And to answer your other question, I don’t think any team has ever had a span of going worst to first back to worst like the Red Sox have since 2012. Your description would have to be unprecedented if it happened, though I don’t see it being very likely.

  6. Rich Stowe - Aug 13, 2014 at 10:29 AM

    CC said it wasn’t about the money and he preferred to be in California….where did he wind up again?

    it’s one thing to say “it’s not about the money” when the money actually isn’t on the table it’s a whole different animal when that dollar figure is in front of you….we’ll see what he does when the Yankees and other teams like the Dodgers (or even Cubs) come calling with big bucks

  7. chargrz - Aug 13, 2014 at 10:39 AM

    When they say it’s not about the money, it’s about the money.

    • southpaw2k - Aug 13, 2014 at 10:54 AM

      Funny enough, there was a movie from about 10 years ago called Confidence, starring Edward Burns, Rachel Weisz, and Paul Giamatti, about a guy who finds himself indebted to a mob boss and his thug.

      The tagline for the movie: “It’s not about the money. It’s about the money.”

  8. originalbosfan1 - Aug 13, 2014 at 10:41 AM

    That’s exactly what every player says before they go ahead and sign with the highest bidder. It panders to the hometown fans. “I’m not signing here just because they’re offering me the most money. I’m here because I believe in this organization, and I want to bring a championship to (insert highest-bidder here).”

    And, to be honest, why shouldn’t he sign with the highest bidder? If I had a marketable skill like that and had companies competing with each other for my services, I would certainly take the best deal on the table.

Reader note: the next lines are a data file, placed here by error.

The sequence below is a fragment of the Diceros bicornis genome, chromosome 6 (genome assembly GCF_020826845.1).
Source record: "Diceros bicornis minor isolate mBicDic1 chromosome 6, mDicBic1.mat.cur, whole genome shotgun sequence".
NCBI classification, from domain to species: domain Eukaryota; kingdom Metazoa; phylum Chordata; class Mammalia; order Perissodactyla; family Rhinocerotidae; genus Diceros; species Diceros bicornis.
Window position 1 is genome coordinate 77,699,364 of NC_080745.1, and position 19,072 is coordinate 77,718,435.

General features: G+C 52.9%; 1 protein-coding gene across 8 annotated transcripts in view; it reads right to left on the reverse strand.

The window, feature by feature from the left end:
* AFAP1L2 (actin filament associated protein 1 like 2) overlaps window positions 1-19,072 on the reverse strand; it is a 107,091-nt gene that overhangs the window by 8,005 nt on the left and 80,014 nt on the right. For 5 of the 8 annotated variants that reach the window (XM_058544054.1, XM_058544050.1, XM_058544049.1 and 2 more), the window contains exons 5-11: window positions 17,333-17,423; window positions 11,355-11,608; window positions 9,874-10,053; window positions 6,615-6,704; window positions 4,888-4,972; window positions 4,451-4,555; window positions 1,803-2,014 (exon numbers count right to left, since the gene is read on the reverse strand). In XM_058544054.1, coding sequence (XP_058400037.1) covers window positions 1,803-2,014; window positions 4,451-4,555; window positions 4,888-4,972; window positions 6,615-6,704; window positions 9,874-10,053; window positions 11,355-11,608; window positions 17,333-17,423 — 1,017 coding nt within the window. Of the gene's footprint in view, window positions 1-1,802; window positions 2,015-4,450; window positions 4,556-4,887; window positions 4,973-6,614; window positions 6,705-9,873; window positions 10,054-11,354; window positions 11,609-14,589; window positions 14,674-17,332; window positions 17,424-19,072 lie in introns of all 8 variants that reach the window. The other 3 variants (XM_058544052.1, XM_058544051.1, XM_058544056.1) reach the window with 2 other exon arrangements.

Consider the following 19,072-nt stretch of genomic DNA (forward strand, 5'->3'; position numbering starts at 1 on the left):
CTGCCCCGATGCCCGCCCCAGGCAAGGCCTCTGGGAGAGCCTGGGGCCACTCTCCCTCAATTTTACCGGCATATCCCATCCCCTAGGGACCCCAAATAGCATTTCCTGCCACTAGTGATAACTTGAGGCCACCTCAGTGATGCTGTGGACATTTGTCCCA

9. larrymahnken - Aug 13, 2014 at 10:42 AM

    If the Red Sox told Lester after the trade that they’re going to be aggressive, isn’t that tampering?

    • the8man - Aug 13, 2014 at 10:46 AM

      No. It’s like when you tell a girl after you break up with her, “We can still be friends and hook up occasionally.”

  10. twinfan24 - Aug 13, 2014 at 10:54 AM

    It makes sense. It shouldn’t be only about the money. But, that said, if some other team offers 50% more than Boston, you can’t blame him if he takes it. But, if Boston or some other team comes in with enough money that he can live lavishly the rest of 3 life times, why not go there instead of taking the 5 life times of money at a place you may be miserable.

    • geejon - Aug 13, 2014 at 11:20 AM

      Players are pressured by both their agents and the players association to always take the highest bid because that raises the market for everyone else. Maybe they don’t have enough backbone to tell them to bugger off or maybe most are more than happy to uproot their families to another town because they offered $14 mil per year while their hometown offered $13 mil per year. Only they know why.